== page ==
09/22/2010, Dieppe-Picquigny-Albert-Vimy, FR
Photo: Vimy Ridge
From Pourville we drove east to the top of the cliffs overlooking Dieppe, where the Canadians staged their disastrous raid of 19 August 1942. From our vantage point high over what was the landing areas, it is difficult to comprehend why this particular spot was chosen, even with the advantage of surprise, which in the case of the Dieppe raid was lost when the assault force was discovered by the German Navy in the middle of the night as it crossed the English Channel. While the lessons learned at Dieppe were certainly applied to the D-Day landings two years later, it is still understandable why the decision to raid Dieppe remains controversial to this day.
From Dieppe we drove along the coast to le Tréport and then inland along the Somme River. Our first stop was at Picquigny, which is where my mother's family originated. Her ancestors crossed the Channel with William the Conqueror, and the name has been anglicised to Pinkney. We decided to check out the the Château de Picquigny, and found the deserted ruins of a splendid old castle, but unfortunately the main door was locked shut. Not to be deterred from checking out ancestral stomping grounds, I looked for alternate entry points, but the walls were simply too high. However, a second and closer examination of the barred gated revealed that it had a large enough gap at the bottom of the door, so I simply stuck my hand under, lifted up on the deadbolt, and voilà! I was in, with Marine hot on my heels immediately wanting to find secret stairways and dungeons. Steph and Judy soon joined us, and we spent the next hour roaming through various rooms, spiral staircases and pitch black vaults, using a headlamp to illuminate the twists and turns in the passageways. I locked up after we left, and Steph suggested that I reclaim the castle in the family name and set up summer residence there.
From Picquigny we drove to Albert, a town that was heavily damaged in the First World War. An iconic symbol of that war was Albert's cathedral, and its steeple that was partially shot away by artillery shells, causing the statue of the Virgin Mary to lean right over. Eventually, the rest of the cathedral was destroyed, but it was painstakingly rebuilt after the war to its original splendour. Next to the cathedral is the Somme 1916 Museum, which actually occupies a 250-metre long tunnel that was first built as shelter against invading Spaniards in the 1400s, and then was rebuilt to serve as an air raid shelter during the Second World War. The museum is stuffed with artefacts from the 1914-1918 War, and one factsheet illustrated that if the dead from all sides of the war were to march four abreast at 120 paces per minute, it would take eighty-one days and nights for them all to pass by.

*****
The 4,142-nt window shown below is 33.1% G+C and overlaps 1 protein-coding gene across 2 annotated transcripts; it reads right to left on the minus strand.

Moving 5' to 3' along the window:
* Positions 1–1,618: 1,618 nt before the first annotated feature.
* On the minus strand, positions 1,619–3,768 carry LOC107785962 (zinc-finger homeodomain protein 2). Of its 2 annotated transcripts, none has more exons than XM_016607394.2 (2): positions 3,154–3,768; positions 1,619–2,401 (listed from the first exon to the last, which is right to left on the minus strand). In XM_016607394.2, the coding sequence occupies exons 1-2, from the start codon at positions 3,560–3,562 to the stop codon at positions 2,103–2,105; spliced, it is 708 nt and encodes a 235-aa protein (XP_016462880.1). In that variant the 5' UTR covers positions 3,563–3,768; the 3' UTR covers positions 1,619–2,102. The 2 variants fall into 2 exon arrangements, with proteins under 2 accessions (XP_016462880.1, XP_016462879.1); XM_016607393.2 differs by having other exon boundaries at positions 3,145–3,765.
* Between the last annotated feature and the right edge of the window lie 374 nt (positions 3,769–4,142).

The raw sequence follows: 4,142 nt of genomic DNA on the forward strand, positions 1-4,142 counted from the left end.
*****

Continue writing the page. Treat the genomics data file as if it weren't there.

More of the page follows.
From Albert we drove north, and one can not help but notice the increasing frequency of Commonwealth War Graves dotting the landscape, the scene of many bloody battles fought to gain a few kilometres of mud in either direction. We arrived finally at Vimy Ridge. This was my fifth visit to the Ridge, and familiarity certainly does not diminish the surge of emotion one feels when one first glimpses what I think is the most physically magnificent of any of the momunents built to commemorate Canada's sacrifices. For emotional impact, only Beaumont-Hamel surpasses Vimy, in my opinion, but I still think every Canadian should visit Vimy. The Vimy monument has been renovated, and the late afternoon sunlight against grey skies in the distance made the Ridge fairly glow. We we treated to a personalised tour of the monument by one of the Canadian guides working there, and we promised the girls to return the next morning for a tour of the tunnels.